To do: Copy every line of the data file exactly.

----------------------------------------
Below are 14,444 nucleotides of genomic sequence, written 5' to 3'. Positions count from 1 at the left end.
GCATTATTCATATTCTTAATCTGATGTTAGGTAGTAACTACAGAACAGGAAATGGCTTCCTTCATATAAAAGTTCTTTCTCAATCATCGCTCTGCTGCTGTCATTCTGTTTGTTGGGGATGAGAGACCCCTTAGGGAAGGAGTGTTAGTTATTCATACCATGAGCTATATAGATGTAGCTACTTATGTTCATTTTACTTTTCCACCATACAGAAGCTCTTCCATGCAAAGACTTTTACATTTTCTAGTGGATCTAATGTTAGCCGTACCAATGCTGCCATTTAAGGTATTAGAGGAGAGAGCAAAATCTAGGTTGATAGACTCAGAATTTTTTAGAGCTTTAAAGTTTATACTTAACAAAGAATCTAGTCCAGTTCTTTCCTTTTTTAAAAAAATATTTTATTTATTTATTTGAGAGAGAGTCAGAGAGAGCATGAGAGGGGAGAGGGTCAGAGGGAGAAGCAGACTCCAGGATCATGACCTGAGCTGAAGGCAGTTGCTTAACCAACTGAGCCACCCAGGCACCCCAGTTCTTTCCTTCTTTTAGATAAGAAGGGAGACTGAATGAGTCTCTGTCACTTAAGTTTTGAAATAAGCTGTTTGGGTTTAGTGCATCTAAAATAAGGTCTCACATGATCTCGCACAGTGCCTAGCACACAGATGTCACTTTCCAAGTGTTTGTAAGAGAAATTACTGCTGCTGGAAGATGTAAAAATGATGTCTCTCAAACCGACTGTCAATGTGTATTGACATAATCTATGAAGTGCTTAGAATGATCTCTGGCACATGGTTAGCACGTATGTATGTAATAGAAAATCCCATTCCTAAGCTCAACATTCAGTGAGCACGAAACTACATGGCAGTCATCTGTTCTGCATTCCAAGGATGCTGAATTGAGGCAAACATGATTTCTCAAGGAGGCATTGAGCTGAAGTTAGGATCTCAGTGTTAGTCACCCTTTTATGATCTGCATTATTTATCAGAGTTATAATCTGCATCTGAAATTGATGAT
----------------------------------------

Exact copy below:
Below are 14,444 nucleotides of genomic sequence, written 5' to 3'. Positions count from 1 at the left end.
GCATTATTCATATTCTTAATCTGATGTTAGGTAGTAACTACAGAACAGGAAATGGCTTCCTTCATATAAAAGTTCTTTCTCAATCATCGCTCTGCTGCTGTCATTCTGTTTGTTGGGGATGAGAGACCCCTTAGGGAAGGAGTGTTAGTTATTCATACCATGAGCTATATAGATGTAGCTACTTATGTTCATTTTACTTTTCCACCATACAGAAGCTCTTCCATGCAAAGACTTTTACATTTTCTAGTGGATCTAATGTTAGCCGTACCAATGCTGCCATTTAAGGTATTAGAGGAGAGAGCAAAATCTAGGTTGATAGACTCAGAATTTTTTAGAGCTTTAAAGTTTATACTTAACAAAGAATCTAGTCCAGTTCTTTCCTTTTTTAAAAAAATATTTTATTTATTTATTTGAGAGAGAGTCAGAGAGAGCATGAGAGGGGAGAGGGTCAGAGGGAGAAGCAGACTCCAGGATCATGACCTGAGCTGAAGGCAGTTGCTTAACCAACTGAGCCACCCAGGCACCCCAGTTCTTTCCTTCTTTTAGATAAGAAGGGAGACTGAATGAGTCTCTGTCACTTAAGTTTTGAAATAAGCTGTTTGGGTTTAGTGCATCTAAAATAAGGTCTCACATGATCTCGCACAGTGCCTAGCACACAGATGTCACTTTCCAAGTGTTTGTAAGAGAAATTACTGCTGCTGGAAGATGTAAAAATGATGTCTCTCAAACCGACTGTCAATGTGTATTGACATAATCTATGAAGTGCTTAGAATGATCTCTGGCACATGGTTAGCACGTATGTATGTAATAGAAAATCCCATTCCTAAGCTCAACATTCAGTGAGCACGAAACTACATGGCAGTCATCTGTTCTGCATTCCAAGGATGCTGAATTGAGGCAAACATGATTTCTCAAGGAGGCATTGAGCTGAAGTTAGGATCTCAGTGTTAGTCACCCTTTTATGATCTGCATTATTTATCAGAGTTATAATCTGCATCTGAAATTGATGAT